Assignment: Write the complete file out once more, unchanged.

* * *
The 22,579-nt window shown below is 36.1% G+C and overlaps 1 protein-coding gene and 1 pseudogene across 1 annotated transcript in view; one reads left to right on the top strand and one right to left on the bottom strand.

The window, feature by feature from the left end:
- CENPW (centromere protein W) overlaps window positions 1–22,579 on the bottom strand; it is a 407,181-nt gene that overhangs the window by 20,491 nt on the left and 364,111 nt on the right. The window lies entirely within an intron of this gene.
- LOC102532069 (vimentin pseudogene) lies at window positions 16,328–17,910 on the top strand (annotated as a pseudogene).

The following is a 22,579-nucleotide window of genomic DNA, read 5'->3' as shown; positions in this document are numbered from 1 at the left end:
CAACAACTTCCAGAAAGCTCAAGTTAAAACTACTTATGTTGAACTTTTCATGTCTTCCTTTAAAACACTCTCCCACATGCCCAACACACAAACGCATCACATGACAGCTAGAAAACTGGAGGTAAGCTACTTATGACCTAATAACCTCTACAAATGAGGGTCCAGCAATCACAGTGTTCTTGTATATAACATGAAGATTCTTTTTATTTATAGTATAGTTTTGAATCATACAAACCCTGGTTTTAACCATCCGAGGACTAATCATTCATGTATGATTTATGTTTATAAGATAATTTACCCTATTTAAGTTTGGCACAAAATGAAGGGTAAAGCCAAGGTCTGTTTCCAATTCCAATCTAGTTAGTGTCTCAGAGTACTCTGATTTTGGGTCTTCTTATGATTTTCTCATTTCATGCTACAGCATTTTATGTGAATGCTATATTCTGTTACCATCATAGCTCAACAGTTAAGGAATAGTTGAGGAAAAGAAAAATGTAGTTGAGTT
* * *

The 22,579-nt window shown below is 36.1% G+C and overlaps 1 protein-coding gene and 1 pseudogene across 1 annotated transcript in view; one reads left to right on the top strand and one right to left on the bottom strand.

The window, feature by feature from the left end:
- CENPW (centromere protein W) overlaps window positions 1–22,579 on the bottom strand; it is a 407,181-nt gene that overhangs the window by 20,491 nt on the left and 364,111 nt on the right. The window lies entirely within an intron of this gene.
- LOC102532069 (vimentin pseudogene) lies at window positions 16,328–17,910 on the top strand (annotated as a pseudogene).

The following is a 22,579-nucleotide window of genomic DNA, read 5'->3' as shown; positions in this document are numbered from 1 at the left end:
CAACAACTTCCAGAAAGCTCAAGTTAAAACTACTTATGTTGAACTTTTCATGTCTTCCTTTAAAACACTCTCCCACATGCCCAACACACAAACGCATCACATGACAGCTAGAAAACTGGAGGTAAGCTACTTATGACCTAATAACCTCTACAAATGAGGGTCCAGCAATCACAGTGTTCTTGTATATAACATGAAGATTCTTTTTATTTATAGTATAGTTTTGAATCATACAAACCCTGGTTTTAACCATCCGAGGACTAATCATTCATGTATGATTTATGTTTATAAGATAATTTACCCTATTTAAGTTTGGCACAAAATGAAGGGTAAAGCCAAGGTCTGTTTCCAATTCCAATCTAGTTAGTGTCTCAGAGTACTCTGATTTTGGGTCTTCTTATGATTTTCTCATTTCATGCTACAGCATTTTATGTGAATGCTATATTCTGTTACCATCATAGCTCAACAGTTAAGGAATAGTTGAGGAAAAGAAAAATGTAGTTGAGTT